The World Today for October 19, 2023

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Twirl, Dip and Turn


Argentina’s financial markets reeled in August after presidential candidate Javier Milei won the largest share in the primary election – 30 percent – on a platform of radically cutting spending and using the American currency in place of the Argentine peso, a practice that Ecuador, El Salvador, Panama, and other states also currently employ to stabilize their economies.

As the Financial Times reported, after Milei’s win, to bolster the peso amid this criticism, Argentina’s Central Bank devalued its currency by 18 percent to 350 pesos per dollar and raised interest rates by 21 percentage points to 118 percent. Inflation was running above 115 percent. Forty percent of Argentines live in poverty, incidentally.

Since then, Milei has surged in the polls. Today he is the favorite to win the Oct. 22 election, though the competition between him and his two other leading contenders for the Casa Rosada, the Argentine president’s executive mansion, is fierce, according to Reuters.

In the meantime, however, Argentina’s peso fell to a record low in early October, to 1,000 per US dollar on black markets that offer so-called “dollar blue” rates, the Buenos Aires Times noted. Greenbacks trade at 365 pesos via the Central Bank – but access to foreign currency is extremely limited. Inflation rose to as high as 124 percent in that week.

And last week, a prosecutor launched a criminal case against Milei for deliberately causing a drop in the Argentine currency when he encouraged citizens not to save in pesos. Milei countered that the move was political persecution.

At the same time, incumbent President Alberto Fernandez, who opted not to seek reelection, criticized Milei for deploying rhetoric that hurt the peso’s value. Milei responded by saying Fernandez and other politicians who represent entrenched interests should look in the mirror if they wanted to hold someone responsible for the economic crisis afflicting the country, reported the Associated Press. He wants to abolish the Central Bank of Argentina altogether, of course.

Meanwhile, embracing comparisons between former American President Donald Trump and former Brazilian President Jair Bolsonaro, Milei has denied the role of humans in climate change, criticized the pope – an Argentine, no less – and pledged to ban abortion. He also wants to legalize the sale of human organs, the New York Times reported, saying he believes that a free market in organs would produce a better system for organ transplants than the current one, explained MercoPress, which reports on Latin America.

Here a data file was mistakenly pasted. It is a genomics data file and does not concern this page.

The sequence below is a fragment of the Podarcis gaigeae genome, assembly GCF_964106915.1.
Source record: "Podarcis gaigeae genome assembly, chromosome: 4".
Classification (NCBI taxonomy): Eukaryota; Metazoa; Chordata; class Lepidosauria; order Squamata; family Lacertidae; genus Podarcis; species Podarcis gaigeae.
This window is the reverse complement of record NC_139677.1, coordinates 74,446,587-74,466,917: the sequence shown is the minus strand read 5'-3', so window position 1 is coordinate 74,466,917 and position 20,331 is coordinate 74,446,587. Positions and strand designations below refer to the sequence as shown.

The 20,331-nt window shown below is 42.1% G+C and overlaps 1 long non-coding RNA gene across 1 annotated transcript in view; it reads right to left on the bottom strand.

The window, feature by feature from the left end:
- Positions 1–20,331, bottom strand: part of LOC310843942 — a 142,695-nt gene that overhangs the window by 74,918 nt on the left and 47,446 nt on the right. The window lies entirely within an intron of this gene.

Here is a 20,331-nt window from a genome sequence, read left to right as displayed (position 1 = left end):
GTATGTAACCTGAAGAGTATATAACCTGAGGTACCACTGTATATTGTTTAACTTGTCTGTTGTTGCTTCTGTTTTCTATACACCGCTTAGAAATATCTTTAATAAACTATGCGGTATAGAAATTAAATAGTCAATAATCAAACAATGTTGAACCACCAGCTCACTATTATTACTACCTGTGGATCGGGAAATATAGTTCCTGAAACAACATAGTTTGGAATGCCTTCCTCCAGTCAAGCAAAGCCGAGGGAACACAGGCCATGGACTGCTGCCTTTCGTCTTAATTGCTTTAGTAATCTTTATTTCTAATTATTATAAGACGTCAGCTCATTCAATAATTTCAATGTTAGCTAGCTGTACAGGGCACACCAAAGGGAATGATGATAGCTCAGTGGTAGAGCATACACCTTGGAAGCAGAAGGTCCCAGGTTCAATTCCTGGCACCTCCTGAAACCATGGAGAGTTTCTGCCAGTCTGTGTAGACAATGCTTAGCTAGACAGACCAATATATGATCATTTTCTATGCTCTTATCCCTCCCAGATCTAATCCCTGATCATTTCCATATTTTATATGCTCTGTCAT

Argentinians might be receptive to Milei’s radical program because they, like him, say their elites have failed to deliver on the economic promise that democracy was supposed to have delivered after Argentina replaced military juntas and the Peron family with free and fair elections in the early 1980s, wrote Eduardo Levy Yeyati, a former chief economist at the Central Bank of Argentina, in the Americas Quarterly.

The people are hungry, for sustenance and solutions.


The Spiral


Israel will allow basic humanitarian aid into the Gaza Strip, the government announced, a move that came as US President Joe Biden began his visit to the Jewish nation amid fighting between the Israeli army and Hamas militants in the Palestinian enclave, the Financial Times reported Wednesday.

Prime Minister Benjamin Netanyahu said Israel would allow “humanitarian assistance from Egypt as long as it is only food, water and medicine” for civilians in southern Gaza only. He added the passage of aid was possible as long as it did not end up in the hands of Hamas, which controls the entire enclave.

Fighting between Israel and Hamas flared again after Palestinian militants launched a bloody attack from Gaza on Oct. 7 that killed more than 1,400 people and resulted in the kidnapping of nearly 200 others.

The Israeli government responded by declaring war on Hamas and imposing a siege on Gaza. Israeli bombings have resulted in more than 3,300 deaths, according to Palestinian health officials.

President Biden arrived in Israel Wednesday in a show of solidarity with the country, urged the Israeli government to show restraint regarding Palestinian civilians, discussed ways to reach a peaceful resolution to the war, and also prevent it from turning into a regional conflict.

But the US leader’s trip was overshadowed by the deadly blast at Al-Ahli Arab Hospital in Gaza, with both Israel and Palestinian militants blaming each other for the bombing.

Palestinian officials estimated more than 500 people were killed in the explosion.

Following an internal investigation, the Israel Defense Forces said the explosion at the hospital was caused by a misfired rocket launched by militants from a nearby cemetery.

Biden also backed the Israeli accounts even as the strike prompted strong condemnation from Arab leaders in the region, with protests breaking out from Morocco to Turkey and Iran, the Washington Post reported. Palestinian Authority President Mahmoud Abbas called it a “heinous war crime,” while the United Arab Emirates – which normalized relations with Israel in recent years – called it “an Israeli attack.”

The deadly blast resulted in Jordanian King Abdullah II canceling a summit with Biden, Abbas and Egyptian President Abdel Fattah el-Sissi.

Meanwhile, el-Sissi accused Israel of trying to push Palestinians into Egypt, which borders Gaza, and warned that such a move risked turning the war into a regional conflict.

Presumed Guilty


A Brazilian congressional probe found that former populist President Jair Bolsonaro should face criminal charges for plotting a coup in response to losing the 2022 presidential elections to leftist candidate Luiz Inácio Lula da Silva, Bloomberg reported.